Congrats to science fair students, teachers

Congratulations to all the students who participated in the Santa Barbara County Science Fair. Science fair projects require a tremendous amount of work for both students and teachers but it is hard to think of a more academically integrated project than science and engineering fairs.

They require students to not only understand how to set up and carry out a controlled experiment but to also reach conclusions from the data they collect. Experimentation is fundamental to the field of science and engineering but sadly, it is the part most often ignored in school.

The work required is huge and all of it is facilitated through the teacher. Teachers who partake in these fairs deserve as much recognition as the students. They teach students how to design an experiment, collect data, present their data with charts and graphs, interpret the data and then reach conclusions by examining the data.

Then, they have to write it up in basic scientific format and display it in order to pass along the information to others. This is what real science looks like. It is hard to find a project that requires more skills and understanding and thinking than science/engineering fairs. This is what the Common Core is all about.

Congratulations to all the students and teachers who facilitate these demanding projects and add it to their already daunting workload.

David Hosking

Flagstaff, AZ

Oil oversight intense, water protection in place

For over 100 years, Cat Canyon has produced countless gallons of oil to drive the economy while supplying all of our local needs including the thousands of roads in San Luis Obispo and Santa Barbara counties.

Where will all this oil come from and what will the impact be to local taxpayers after importing oil from outside the local area? Do the few people protesting understand all the different agencies involved, micro-managing these oil companies?

We have come a long way safeguarding environmentally sound best management practices without polluting the group water. I grew up hunting the De-la Guerra Ranch in Cat Canyon and think it is a beautiful place that is a biological treasure of diversity of man and the environment.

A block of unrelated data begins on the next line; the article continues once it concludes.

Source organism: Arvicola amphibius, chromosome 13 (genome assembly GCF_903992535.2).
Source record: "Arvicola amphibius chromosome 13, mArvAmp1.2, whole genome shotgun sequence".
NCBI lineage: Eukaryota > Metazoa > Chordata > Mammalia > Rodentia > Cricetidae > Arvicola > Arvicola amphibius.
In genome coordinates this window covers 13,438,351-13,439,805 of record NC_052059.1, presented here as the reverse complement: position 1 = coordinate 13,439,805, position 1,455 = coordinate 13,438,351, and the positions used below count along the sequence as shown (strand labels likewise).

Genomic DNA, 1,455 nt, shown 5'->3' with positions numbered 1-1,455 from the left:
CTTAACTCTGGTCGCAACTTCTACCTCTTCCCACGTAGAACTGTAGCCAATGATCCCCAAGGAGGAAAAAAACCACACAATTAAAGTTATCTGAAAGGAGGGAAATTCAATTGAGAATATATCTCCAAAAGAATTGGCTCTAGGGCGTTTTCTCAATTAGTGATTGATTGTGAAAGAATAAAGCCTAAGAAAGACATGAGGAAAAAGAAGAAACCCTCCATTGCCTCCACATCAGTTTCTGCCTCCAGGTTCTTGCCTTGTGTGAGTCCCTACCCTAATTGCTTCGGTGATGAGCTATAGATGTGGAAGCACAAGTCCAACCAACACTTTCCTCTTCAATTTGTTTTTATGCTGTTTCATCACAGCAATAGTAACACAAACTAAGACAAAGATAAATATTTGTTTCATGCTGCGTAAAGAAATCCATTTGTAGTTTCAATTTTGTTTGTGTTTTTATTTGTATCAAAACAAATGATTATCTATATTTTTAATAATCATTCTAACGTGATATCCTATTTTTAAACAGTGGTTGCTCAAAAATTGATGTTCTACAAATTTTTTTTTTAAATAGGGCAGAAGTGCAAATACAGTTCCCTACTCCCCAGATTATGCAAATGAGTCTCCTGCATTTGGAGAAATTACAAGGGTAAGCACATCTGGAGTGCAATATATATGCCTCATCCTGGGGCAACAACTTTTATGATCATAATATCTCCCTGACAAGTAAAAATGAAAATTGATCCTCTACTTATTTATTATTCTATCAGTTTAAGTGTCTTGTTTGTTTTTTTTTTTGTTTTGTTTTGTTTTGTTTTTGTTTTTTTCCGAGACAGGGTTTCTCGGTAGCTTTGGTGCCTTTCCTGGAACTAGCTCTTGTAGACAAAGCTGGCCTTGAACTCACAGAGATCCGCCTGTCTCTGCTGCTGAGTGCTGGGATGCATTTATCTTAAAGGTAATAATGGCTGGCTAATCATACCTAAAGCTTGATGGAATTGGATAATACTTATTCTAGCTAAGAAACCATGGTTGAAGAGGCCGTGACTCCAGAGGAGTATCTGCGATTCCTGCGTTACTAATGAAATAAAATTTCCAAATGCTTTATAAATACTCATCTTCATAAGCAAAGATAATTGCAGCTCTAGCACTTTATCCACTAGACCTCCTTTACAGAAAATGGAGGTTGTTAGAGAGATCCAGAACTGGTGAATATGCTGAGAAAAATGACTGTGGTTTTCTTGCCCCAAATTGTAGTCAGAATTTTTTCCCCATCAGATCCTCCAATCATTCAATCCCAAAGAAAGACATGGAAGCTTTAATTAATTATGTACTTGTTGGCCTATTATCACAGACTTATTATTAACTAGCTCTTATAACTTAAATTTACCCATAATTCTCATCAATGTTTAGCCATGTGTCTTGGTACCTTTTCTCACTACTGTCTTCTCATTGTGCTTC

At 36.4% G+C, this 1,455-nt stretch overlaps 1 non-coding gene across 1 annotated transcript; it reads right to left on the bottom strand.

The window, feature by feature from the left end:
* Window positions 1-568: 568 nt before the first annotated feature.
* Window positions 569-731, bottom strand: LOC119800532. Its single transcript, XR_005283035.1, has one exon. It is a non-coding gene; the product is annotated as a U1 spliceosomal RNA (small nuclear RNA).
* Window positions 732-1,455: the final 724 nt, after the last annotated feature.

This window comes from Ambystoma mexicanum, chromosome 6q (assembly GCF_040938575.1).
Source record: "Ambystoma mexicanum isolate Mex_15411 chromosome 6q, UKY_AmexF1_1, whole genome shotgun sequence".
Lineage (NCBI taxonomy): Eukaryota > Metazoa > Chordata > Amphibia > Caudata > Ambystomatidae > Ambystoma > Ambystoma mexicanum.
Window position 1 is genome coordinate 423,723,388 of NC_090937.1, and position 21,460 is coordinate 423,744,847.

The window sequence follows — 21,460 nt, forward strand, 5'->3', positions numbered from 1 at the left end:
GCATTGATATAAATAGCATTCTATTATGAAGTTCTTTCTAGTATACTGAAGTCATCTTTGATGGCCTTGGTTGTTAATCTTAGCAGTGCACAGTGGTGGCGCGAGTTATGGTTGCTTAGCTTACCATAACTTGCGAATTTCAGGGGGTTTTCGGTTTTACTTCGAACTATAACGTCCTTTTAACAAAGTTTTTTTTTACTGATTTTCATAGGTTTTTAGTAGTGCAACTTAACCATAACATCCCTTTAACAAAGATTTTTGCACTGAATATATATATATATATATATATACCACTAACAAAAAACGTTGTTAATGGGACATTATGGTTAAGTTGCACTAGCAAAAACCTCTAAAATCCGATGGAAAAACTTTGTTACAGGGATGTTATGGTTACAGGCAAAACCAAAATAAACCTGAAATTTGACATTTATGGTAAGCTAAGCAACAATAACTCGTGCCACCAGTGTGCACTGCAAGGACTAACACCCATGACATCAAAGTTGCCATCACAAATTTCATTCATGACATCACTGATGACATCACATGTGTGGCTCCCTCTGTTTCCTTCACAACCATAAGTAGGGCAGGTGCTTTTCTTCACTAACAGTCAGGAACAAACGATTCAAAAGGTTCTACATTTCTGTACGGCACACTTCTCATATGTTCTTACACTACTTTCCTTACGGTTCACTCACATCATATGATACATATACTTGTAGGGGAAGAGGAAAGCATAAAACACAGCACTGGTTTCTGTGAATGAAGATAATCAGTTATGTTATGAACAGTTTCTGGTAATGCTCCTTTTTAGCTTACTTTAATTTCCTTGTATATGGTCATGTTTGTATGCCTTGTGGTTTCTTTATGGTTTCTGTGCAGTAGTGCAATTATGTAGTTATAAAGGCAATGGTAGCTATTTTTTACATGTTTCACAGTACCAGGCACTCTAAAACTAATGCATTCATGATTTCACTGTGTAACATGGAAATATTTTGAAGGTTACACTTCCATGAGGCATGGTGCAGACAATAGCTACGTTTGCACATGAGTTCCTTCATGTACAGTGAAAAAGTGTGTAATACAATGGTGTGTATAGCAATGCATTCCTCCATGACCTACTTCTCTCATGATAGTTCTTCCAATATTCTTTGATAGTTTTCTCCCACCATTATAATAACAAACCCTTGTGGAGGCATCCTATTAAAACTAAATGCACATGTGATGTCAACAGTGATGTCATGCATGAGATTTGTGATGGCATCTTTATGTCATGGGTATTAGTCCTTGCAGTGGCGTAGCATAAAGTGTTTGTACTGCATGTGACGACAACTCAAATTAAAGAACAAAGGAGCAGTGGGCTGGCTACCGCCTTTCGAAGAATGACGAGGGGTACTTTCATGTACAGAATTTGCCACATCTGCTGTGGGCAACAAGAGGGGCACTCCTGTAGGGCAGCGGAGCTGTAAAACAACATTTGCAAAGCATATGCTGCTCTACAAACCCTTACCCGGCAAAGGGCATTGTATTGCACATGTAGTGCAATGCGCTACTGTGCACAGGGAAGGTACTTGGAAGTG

Kevin Will

Santa Maria

Death Row inmates should pay restitution

The ancient Hammurabi Code states "an eye for an eye, a tooth for a tooth", and by implication "a death for a death". Thus is codified our basic human reaction to anyone who brings great harm or death to loved ones.

We want to kill them. In fact, this is what has been done for centuries, and is still done in some countries, and in the U.S. It supposedly satisfies our primitive need for revenge. However, moral and religious scruples strongly oppose this action. Thus, we have seen a compromise. Perpetrators convicted of heinous crimes are sentenced to death, but not executed. So it has been in California since at least 2007.

This outcome supposedly satisfies both sides of the issue. However, in my opinion, it satisfies neither. People have lengthy trials, are finally sentenced to death, and sit (or stand) on Death Row in our prisons for long periods, meanwhile filing endless writs alleging their innocence and clogging court time further.

Beside the state having to provide them with food, clothing, shelter, medical and dental care, not much is expected of them. I do not call that justice.

Gov. Newsom made a bold move in abolishing the death sentence. But he has offered no satisfactory alternative. As a start, I suggest that we incarcerate these individuals, but expect them to work in some capacity, be allowed only limited writs, and contribute with their time some sort of restitution to their victims and the state.

Roy Moss

Santa Maria

Lompoc's stagnant image must change

City Hall and the Chamber of Commerce have been working to draw tourism and businesses to Lompoc. However, one quick look at the shabby state of some buildings at the center of Old Town and adjacent streets of historical houses would be an immediate deterrent.

Derelict vehicles parked or abandoned illegally, refuse, increased late night noise, unkempt yards, and no city funds to enforce violations. Homeowners pay property taxes. Property values drop when neighborhoods deteriorate.

Our Police and Fire Departments must be a top priority with adequate funding. Are some members of the council trying to win over voters by not agreeing to pass the 1 percent sales tax increase? The sales tax would be the most equitable path to increasing the city's funds.

Please attend the council meetings and urge the members to offer us a chance to vote on this proposal. We must change this stagnant image of our city.

Sarah McLenahan


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